- 2023 marked the very first full year of science operations for JWST, which only began taking science data halfway through 2022.
- With hundreds of image releases and thousands of scientific papers that have already come from humanity's latest flagship astrophysics observatory, the scientific value is beyond reproach.
- Here are some of the greatest images of the past year acquired with JWST, with some of the mind-blowing science behind what it's been seeing.
Although it might seem that the world changed long ago from the Hubble era to the JWST era, the reality is that humanity’s greatest space-based observatory of all-time is less than two years old. It launched on Christmas Day, 2021, and required six months of deployment, commissioning, and calibration operations before it was ready to begin the primary phase of its life: full-time science operations. Since those milestones were achieved in July of 2022, JWST has been our cosmic workhorse, revealing the Universe in a whole new light, with unprecedented resolution and wavelength coverage to view the cosmos.
While its first sets of spectacular images were released during 2022, this past year, 2023, represents the very first year that we had this remarkable observatory operating full-time, surveying the Universe near and far to reveal some of the most incredible views, plus many unexpected scientific discoveries, that pretty much no one could have anticipated. Here, without further ado, are my favorite JWST science images released in 2023.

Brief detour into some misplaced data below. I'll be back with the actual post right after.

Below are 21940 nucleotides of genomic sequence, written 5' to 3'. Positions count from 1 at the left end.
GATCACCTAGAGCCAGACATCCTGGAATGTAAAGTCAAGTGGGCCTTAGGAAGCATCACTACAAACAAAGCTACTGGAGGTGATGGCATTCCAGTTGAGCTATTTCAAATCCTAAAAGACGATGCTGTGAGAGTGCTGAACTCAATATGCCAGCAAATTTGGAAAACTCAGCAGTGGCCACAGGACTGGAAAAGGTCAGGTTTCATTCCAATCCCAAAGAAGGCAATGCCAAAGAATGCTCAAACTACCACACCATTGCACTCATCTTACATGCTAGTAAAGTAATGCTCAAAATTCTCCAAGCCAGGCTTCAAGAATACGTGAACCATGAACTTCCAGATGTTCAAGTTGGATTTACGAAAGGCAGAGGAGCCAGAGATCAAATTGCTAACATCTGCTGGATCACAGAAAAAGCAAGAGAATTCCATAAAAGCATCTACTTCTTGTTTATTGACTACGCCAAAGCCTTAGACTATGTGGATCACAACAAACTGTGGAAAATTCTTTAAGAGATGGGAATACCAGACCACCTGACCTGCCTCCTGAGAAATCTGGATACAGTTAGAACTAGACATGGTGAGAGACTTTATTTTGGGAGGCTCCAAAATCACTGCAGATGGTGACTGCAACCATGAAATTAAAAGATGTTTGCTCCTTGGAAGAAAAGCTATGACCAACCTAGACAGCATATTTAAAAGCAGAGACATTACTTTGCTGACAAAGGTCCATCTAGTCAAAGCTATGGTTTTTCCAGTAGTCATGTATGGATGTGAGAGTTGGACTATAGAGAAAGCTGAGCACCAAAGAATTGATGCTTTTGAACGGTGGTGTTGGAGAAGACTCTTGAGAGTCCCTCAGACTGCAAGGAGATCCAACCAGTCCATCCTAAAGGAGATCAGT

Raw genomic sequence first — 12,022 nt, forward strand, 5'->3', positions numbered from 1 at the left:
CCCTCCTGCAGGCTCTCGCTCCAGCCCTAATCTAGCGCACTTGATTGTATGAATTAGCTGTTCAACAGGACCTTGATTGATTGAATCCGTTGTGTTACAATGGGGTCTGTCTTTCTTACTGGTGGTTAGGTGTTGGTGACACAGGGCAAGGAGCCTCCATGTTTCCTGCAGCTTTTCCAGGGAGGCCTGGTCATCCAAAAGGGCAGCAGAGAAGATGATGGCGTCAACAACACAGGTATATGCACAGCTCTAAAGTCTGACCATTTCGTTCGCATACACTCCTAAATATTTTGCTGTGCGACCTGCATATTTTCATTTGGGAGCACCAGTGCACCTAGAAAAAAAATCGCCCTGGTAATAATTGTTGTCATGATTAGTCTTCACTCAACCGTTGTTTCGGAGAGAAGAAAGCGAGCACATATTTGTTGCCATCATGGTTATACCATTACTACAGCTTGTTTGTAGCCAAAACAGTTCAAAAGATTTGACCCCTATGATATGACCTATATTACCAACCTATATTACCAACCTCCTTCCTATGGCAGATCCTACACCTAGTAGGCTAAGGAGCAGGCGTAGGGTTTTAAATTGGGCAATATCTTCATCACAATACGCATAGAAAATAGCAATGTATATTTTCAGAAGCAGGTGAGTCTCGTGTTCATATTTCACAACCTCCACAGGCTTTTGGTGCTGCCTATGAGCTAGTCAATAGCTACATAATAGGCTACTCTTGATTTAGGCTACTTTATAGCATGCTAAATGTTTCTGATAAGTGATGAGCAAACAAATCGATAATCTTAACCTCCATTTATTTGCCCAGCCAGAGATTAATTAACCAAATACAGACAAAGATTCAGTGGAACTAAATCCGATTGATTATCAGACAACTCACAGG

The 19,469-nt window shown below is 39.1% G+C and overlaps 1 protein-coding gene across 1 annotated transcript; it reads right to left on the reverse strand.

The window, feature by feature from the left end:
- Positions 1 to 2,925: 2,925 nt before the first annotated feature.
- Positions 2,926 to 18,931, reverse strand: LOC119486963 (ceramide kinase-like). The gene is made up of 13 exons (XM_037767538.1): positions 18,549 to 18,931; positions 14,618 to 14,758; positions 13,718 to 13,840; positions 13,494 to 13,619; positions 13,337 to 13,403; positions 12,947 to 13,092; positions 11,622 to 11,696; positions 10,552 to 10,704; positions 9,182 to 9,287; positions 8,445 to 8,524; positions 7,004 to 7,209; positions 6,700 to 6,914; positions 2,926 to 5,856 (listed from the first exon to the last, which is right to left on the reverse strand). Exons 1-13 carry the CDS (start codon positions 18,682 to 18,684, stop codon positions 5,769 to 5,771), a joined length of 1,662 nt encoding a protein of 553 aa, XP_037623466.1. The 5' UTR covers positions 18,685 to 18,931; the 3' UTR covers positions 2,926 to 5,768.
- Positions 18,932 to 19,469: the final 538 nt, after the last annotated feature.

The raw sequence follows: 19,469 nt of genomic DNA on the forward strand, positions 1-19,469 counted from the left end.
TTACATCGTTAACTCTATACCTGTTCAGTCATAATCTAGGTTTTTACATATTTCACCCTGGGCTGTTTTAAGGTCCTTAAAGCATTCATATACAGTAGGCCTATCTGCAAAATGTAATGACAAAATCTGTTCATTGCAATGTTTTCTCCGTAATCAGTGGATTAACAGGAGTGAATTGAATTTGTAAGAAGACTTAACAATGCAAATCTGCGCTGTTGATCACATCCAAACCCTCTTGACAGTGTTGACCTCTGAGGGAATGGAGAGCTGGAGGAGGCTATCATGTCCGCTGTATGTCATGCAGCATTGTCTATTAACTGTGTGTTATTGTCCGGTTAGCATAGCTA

1.) Our most distant black hole ever. It was only last month, while combining Chandra X-ray data with JWST’s deep, infrared views of galaxy cluster Abell 2744, that scientists revealed a tiny, distant, early galaxy with only around 10-to-100 million solar masses worth of material in it, but that was incredibly X-ray luminous, indicating an active black hole of around 9 million solar masses. Not only is this the most distant black hole ever discovered, it’s also our first example of such an extreme mass ratio, where the central black hole is right around as massive as all the stars in the host galaxy combined. Our understanding of black hole-galaxy formation and coevolution will never be the same.
2.) JWST’s view of the Crab Nebula. In the year 1054, a supernova went off in the Milky Way galaxy: so brilliant and enduring it was visible from Earth for a long period of time. Now, nearly 1000 years later, we can look in that same region of sky and find the Crab Nebula: a supernova remnant more than 10 light-years across, with a young, energetic, spinning neutron star at its core, the Crab Pulsar. Whereas Hubble’s visible light views highlight various elements and knots of gas that reflect light, JWST’s infrared views showcase the presence of dust, accelerated electrons, and even the carved-out features by the central pulsar’s winds and magnetism. The question of the mass mystery, or of where all the supposedly “missing material” that would have been needed for the progenitor star to explode, may yet find its solution in the still-being-analyzed JWST data.